Saturday , October 1 2022

The solar storm in 1972 started the war mines in Vietnam – quartz



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A Space Weather report could have solved a mystery of the Vietnam war – and it would have shown how much solar activity can interfere with Earth technology.

From time to time, solar missiles (strong explosions of magnetic energy on the Sun's surface) and coronal mass ejections (plasma clouds released by the Sun) can cause solar storms. The electromagnetic radiation they emit may interfere with communications systems. New research explored the consequences of a certain storm in 1972.

"The extreme weather events at the beginning of August 1972 have had a significant impact on the US Navy, which has not been widely reported," wrote the team's study team led by Delores Knipp, professor of engineering at the University of Colorado Boulder. "These effects, long buried in the Vietnam War Archives, add confidence in the severity of the storm: an almost instantaneous, involuntary detonation of tens of sea mines south of Hai Phong, North Vietnam."

These magnetic detonators of the American mines were designed to be triggered when a ship passed near. However, the solar storm – which happened on a star more than 90 million miles away – was enough to trigger them. In fact, according to the study, the electromagnetic pulse from the coronal mass injection that triggered the sea mine has reached the Earth in a record 14.6 hours (usually lasting up to two days). The study also notes that the additional effects of the storm included radio interruptions, a visible aurora in some parts of the UK and Spain, and damage to solar satellites to the orbiting satellites.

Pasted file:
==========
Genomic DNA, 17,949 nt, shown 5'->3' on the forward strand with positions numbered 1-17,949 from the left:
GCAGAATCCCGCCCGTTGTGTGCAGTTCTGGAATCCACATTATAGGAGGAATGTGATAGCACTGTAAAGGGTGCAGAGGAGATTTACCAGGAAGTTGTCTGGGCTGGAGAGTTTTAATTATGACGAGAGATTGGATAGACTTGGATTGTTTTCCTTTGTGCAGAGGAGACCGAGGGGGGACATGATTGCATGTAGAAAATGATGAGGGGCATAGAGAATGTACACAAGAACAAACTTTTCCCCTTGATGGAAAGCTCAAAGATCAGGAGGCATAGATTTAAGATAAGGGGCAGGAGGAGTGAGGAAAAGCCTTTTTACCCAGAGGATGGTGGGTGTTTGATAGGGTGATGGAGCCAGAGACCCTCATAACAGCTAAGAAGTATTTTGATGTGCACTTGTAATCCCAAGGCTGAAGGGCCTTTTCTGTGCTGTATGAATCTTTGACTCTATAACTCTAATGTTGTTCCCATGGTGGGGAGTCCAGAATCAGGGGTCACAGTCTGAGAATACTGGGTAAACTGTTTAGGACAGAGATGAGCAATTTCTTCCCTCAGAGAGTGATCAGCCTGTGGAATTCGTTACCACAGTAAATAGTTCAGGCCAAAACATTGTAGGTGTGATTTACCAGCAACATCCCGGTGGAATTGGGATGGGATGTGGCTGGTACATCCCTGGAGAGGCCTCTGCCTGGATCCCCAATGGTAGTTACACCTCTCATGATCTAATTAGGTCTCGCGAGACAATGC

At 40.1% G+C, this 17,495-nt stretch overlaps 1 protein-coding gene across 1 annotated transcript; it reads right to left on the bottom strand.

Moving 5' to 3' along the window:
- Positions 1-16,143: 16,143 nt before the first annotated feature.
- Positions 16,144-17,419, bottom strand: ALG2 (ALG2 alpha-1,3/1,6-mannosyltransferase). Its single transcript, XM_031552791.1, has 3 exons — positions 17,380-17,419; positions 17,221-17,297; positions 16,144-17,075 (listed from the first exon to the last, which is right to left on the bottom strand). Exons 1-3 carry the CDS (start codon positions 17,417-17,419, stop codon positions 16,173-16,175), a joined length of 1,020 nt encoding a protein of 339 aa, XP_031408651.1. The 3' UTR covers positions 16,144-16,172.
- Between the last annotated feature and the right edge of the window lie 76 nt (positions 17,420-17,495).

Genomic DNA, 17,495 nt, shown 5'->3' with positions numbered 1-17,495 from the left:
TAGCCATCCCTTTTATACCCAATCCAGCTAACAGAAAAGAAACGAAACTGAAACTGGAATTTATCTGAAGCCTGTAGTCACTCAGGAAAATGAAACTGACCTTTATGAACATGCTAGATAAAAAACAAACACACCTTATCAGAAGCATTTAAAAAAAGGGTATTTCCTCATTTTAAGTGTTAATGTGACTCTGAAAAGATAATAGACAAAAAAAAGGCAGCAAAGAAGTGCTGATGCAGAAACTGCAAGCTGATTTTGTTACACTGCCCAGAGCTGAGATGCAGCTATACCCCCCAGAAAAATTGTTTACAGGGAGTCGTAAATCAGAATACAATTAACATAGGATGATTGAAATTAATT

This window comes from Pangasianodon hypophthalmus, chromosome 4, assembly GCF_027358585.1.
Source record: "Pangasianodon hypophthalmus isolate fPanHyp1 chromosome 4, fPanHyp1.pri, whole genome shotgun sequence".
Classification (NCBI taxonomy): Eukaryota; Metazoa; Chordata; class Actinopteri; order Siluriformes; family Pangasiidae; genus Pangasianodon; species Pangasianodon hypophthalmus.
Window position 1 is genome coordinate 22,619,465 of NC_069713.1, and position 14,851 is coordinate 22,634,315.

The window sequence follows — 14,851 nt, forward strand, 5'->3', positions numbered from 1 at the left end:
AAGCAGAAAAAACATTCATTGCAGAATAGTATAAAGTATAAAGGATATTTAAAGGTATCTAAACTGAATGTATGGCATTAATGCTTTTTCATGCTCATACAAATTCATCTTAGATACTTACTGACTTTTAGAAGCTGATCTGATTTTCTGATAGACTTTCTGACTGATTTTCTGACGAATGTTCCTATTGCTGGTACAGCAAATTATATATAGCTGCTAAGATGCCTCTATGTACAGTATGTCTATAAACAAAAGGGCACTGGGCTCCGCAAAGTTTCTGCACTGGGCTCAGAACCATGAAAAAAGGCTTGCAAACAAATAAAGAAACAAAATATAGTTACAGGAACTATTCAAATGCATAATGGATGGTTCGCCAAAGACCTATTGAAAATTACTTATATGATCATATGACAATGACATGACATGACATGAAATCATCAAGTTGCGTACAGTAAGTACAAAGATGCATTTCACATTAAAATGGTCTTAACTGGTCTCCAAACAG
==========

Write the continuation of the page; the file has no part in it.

Documents of the descended navy recently reveal that officials suspect that solar activity is the cause of detonation of the seaport, but those records have not been fully investigated until the Space Journal investigation, reports Gizmodo. The authors of the study also called solar activity in 1972 a "Carrington storm", which refers to a geomagnetic storm of 1859, which remains the strongest record.

If a solar storm comparable to Carrington's resurfacing took place again, modern technology would have been eradicated, researchers at the Weather Prevention Center in Boulder, Colorado told National Geographic. Catastrophic damages would include huge energy disruptions and break up communications networks. In 2017, analysts at the Harvard-Smithsonian Center for Astrophysics estimated that the cost of such an event would be equal to US GDP. Some scientists believe that such extreme solar activity could take place over the next 100 years.

Knipp told Yahoo Finance that, examining how a solar storm detonated seas, scientists can better understand solar activity in the future. "What this event is doing is to give a great sense of what these great storms could look like," Knipp said.

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